Kyle Larson Returns to NASCAR’s Next Gen Car Tests and Finds Familiar Territory, the Lead

Kyle Larson was a no-show for a few of the previous Next Gen car tests. Hendrick Motorsports’ officials granted the 2021 NASCAR Cup Series champion permission to spend the offseason playing with different race cars at various forms of tracks.

Last month at Daytona International Speedway, Dale Earnhardt Jr. pleaded with Hendrick Motorsports’ brass for a chance to replace Larson, which he did.

Now back with the No. 5 Chevrolet team, Larson looked pretty much the same in the new car.

He finished in the lead.

Back behind the wheel of the No. 5 Chevrolet, Kyle Larson found himself in familiar territory 

2021 NASCAR Cup Series champion Kyle Larson drives during the Next Gen car test at Phoenix Raceway on Jan. 25, 2022, in Avondale, Arizona | Chris Coduto/Getty Images

Fear not if anyone thought Larson would not be ready for the upcoming title defense. His offseason foray into short dirt-track racing did not appear to affect his ability to learn NASCAR’s new technology.

During the first day of Next Gen car testing at Phoenix Raceway on Jan. 25, Larson’s average lap speed spin of 131.728 mph topped the field.

Richard Childress Racing’s Tyler Reddick placed second at 131.033, capping Chevrolet’s 1-2 finish. Team Penske’s Joey Logano claimed Ford’s top spot on Jan. 25, placing third at 130.909. Defending Daytona 500 champion Michael McDowell placed 16th (128.553), driving a Front Row Motorsports Ford.

Looking back to the final practice before the Championship 4 race last fall, Brad Keselowski turned the fastest lap at 135.384 mph.

Larson: ‘As far as me driving the car, I was surprised it didn’t seem that much different here than the previous car’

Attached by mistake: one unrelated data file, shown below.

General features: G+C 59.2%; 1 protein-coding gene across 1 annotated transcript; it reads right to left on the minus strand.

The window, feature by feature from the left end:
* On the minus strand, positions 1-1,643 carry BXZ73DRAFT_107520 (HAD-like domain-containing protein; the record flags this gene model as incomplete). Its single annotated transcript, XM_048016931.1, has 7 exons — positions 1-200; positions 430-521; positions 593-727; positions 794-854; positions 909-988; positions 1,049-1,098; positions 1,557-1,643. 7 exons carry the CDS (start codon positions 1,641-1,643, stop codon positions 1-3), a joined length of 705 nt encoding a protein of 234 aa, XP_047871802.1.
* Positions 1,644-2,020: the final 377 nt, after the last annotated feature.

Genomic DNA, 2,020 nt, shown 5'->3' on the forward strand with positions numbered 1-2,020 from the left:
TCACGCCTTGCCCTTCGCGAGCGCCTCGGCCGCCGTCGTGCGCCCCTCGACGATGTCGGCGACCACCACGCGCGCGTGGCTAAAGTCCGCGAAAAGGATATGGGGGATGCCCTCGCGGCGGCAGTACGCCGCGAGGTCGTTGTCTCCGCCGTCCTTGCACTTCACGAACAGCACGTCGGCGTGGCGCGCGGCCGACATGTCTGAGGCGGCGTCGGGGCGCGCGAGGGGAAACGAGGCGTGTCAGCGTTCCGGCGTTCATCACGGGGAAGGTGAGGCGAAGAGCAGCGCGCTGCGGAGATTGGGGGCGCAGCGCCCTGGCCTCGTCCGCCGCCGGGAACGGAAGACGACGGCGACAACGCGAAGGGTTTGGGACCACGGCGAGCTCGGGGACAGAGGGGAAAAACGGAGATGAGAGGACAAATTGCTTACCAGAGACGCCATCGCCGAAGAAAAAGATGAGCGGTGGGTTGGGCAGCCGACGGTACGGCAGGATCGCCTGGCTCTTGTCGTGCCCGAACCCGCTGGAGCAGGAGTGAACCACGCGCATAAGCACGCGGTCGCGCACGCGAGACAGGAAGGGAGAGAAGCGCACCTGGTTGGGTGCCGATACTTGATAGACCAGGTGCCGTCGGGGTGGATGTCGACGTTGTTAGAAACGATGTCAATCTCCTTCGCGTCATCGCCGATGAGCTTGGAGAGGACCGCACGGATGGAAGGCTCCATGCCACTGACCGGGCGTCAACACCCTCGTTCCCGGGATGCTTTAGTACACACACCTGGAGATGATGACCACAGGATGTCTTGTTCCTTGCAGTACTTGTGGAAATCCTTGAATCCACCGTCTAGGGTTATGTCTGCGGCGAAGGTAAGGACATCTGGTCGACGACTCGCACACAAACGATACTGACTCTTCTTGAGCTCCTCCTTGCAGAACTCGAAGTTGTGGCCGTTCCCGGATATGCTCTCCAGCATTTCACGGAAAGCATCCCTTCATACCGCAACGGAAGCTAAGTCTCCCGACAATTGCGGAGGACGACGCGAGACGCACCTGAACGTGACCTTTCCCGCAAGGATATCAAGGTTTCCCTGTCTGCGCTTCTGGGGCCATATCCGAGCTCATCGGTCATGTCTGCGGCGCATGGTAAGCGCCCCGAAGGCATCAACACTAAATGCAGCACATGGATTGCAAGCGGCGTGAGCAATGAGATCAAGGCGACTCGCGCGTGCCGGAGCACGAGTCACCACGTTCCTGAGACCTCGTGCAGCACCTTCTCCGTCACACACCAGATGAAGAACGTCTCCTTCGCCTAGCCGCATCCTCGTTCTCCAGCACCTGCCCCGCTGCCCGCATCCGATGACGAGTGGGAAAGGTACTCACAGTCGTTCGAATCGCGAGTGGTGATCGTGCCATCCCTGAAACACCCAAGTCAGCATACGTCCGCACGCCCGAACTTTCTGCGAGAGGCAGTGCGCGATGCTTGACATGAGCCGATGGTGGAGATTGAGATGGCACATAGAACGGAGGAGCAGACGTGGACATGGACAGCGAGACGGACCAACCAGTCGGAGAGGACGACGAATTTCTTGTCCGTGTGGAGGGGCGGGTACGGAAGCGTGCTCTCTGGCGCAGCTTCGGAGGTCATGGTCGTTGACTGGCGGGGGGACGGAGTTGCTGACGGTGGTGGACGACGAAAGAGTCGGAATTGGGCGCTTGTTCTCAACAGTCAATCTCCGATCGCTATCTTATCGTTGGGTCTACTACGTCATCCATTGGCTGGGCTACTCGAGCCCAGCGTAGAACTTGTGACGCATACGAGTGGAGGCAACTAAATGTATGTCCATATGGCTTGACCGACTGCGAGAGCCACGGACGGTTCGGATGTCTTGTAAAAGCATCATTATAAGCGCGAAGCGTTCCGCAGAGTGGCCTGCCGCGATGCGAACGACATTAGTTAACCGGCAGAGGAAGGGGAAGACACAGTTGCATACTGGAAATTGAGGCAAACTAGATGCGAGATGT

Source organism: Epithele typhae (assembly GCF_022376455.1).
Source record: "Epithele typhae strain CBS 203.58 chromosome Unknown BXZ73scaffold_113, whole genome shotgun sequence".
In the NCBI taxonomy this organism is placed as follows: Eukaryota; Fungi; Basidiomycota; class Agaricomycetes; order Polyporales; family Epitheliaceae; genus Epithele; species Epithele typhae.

In an interview with Motorsport.com, Larson was asked how he felt behind a Next Gen wheel for the first time since last year. He replied he developed an early comfort level.

“As far as me driving the car, I was surprised it didn’t seem that much different here than the previous car,” Larson said. “The steering was maybe a little bit quicker, just the little things all seemed to (happen) a little quicker. The moments when you got loose – stuff like that.

“Other than that, it felt fairly normal, which I was happy about.”

NASCAR teams used the 670-horsepower package for the first day of tests. For the 2021 Championship 4 race, teams utilized 750-horsepower engines, generating speeds around 135 mph.

Handling problems that plagued early Next Gen car tests were virtually nonexistent on Jan. 25. Kyle Busch was the lone driver to lose control of his machine, spinning out along Turn 4.

Concerned over the supply-chain disorder, pit crew members must have felt relief over Busch regaining control and not damaging the No. 18 Toyota.

Larson and the No. 5 team need to work on the Next Gen car’s brakes

NASCAR teams face the pressure of ensuring they have the correct setup for Phoenix Raceway. As the climax of two scheduled NASCAR weekends, the desert facility will again host the season-ending race, determining the drivers’ champ.

Larson may have turned in the fastest average lap time on Jan. 25, but not everything went well.

“We need to work on our brakes,” Larson said. “The brake pedal continued to travel further and further as the runs went on. That wasn’t a comforting feeling, but we’re going to try some stuff tomorrow to make it better.”

Now that Larson is back with the No. 5 team, he will have time to work on it.

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